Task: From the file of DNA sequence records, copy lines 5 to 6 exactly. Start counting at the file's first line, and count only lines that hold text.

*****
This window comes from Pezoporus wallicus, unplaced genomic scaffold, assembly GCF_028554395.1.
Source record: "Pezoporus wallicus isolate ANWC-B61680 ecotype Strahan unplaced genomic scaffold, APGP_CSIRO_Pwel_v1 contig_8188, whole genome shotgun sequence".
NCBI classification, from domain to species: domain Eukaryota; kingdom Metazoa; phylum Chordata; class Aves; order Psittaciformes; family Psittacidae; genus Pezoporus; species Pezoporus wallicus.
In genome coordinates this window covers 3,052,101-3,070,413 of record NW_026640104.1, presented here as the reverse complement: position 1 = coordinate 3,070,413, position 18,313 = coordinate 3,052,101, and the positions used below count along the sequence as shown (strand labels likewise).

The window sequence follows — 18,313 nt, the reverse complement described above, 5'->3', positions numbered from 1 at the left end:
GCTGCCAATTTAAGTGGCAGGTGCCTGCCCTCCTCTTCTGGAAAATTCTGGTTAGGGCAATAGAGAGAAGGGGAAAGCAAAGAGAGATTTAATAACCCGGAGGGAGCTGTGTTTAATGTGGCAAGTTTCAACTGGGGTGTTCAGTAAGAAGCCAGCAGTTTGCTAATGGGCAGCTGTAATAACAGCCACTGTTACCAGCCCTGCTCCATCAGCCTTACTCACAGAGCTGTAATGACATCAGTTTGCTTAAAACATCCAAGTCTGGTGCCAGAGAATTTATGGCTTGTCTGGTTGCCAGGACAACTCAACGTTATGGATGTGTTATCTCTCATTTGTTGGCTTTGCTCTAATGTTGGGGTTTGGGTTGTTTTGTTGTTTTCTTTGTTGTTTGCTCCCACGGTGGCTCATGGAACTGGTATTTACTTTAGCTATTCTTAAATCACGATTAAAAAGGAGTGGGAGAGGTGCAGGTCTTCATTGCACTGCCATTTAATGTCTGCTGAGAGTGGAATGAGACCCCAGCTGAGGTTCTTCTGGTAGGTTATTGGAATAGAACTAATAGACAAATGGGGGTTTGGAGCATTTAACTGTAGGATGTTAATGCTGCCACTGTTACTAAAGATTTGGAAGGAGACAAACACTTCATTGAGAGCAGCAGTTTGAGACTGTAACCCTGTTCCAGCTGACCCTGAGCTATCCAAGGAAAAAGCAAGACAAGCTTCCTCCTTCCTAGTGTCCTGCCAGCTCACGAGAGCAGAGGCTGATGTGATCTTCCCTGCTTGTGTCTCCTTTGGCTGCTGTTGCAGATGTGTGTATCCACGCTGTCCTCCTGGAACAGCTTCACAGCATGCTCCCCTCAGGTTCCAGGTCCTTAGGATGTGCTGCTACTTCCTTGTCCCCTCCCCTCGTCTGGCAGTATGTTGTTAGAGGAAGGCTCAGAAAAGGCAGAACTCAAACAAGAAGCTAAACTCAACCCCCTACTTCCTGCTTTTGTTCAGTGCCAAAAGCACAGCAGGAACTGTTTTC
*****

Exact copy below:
The window sequence follows — 18,313 nt, the reverse complement described above, 5'->3', positions numbered from 1 at the left end:
GCTGCCAATTTAAGTGGCAGGTGCCTGCCCTCCTCTTCTGGAAAATTCTGGTTAGGGCAATAGAGAGAAGGGGAAAGCAAAGAGAGATTTAATAACCCGGAGGGAGCTGTGTTTAATGTGGCAAGTTTCAACTGGGGTGTTCAGTAAGAAGCCAGCAGTTTGCTAATGGGCAGCTGTAATAACAGCCACTGTTACCAGCCCTGCTCCATCAGCCTTACTCACAGAGCTGTAATGACATCAGTTTGCTTAAAACATCCAAGTCTGGTGCCAGAGAATTTATGGCTTGTCTGGTTGCCAGGACAACTCAACGTTATGGATGTGTTATCTCTCATTTGTTGGCTTTGCTCTAATGTTGGGGTTTGGGTTGTTTTGTTGTTTTCTTTGTTGTTTGCTCCCACGGTGGCTCATGGAACTGGTATTTACTTTAGCTATTCTTAAATCACGATTAAAAAGGAGTGGGAGAGGTGCAGGTCTTCATTGCACTGCCATTTAATGTCTGCTGAGAGTGGAATGAGACCCCAGCTGAGGTTCTTCTGGTAGGTTATTGGAATAGAACTAATAGACAAATGGGGGTTTGGAGCATTTAACTGTAGGATGTTAATGCTGCCACTGTTACTAAAGATTTGGAAGGAGACAAACACTTCATTGAGAGCAGCAGTTTGAGACTGTAACCCTGTTCCAGCTGACCCTGAGCTATCCAAGGAAAAAGCAAGACAAGCTTCCTCCTTCCTAGTGTCCTGCCAGCTCACGAGAGCAGAGGCTGATGTGATCTTCCCTGCTTGTGTCTCCTTTGGCTGCTGTTGCAGATGTGTGTATCCACGCTGTCCTCCTGGAACAGCTTCACAGCATGCTCCCCTCAGGTTCCAGGTCCTTAGGATGTGCTGCTACTTCCTTGTCCCCTCCCCTCGTCTGGCAGTATGTTGTTAGAGGAAGGCTCAGAAAAGGCAGAACTCAAACAAGAAGCTAAACTCAACCCCCTACTTCCTGCTTTTGTTCAGTGCCAAAAGCACAGCAGGAACTGTTTTC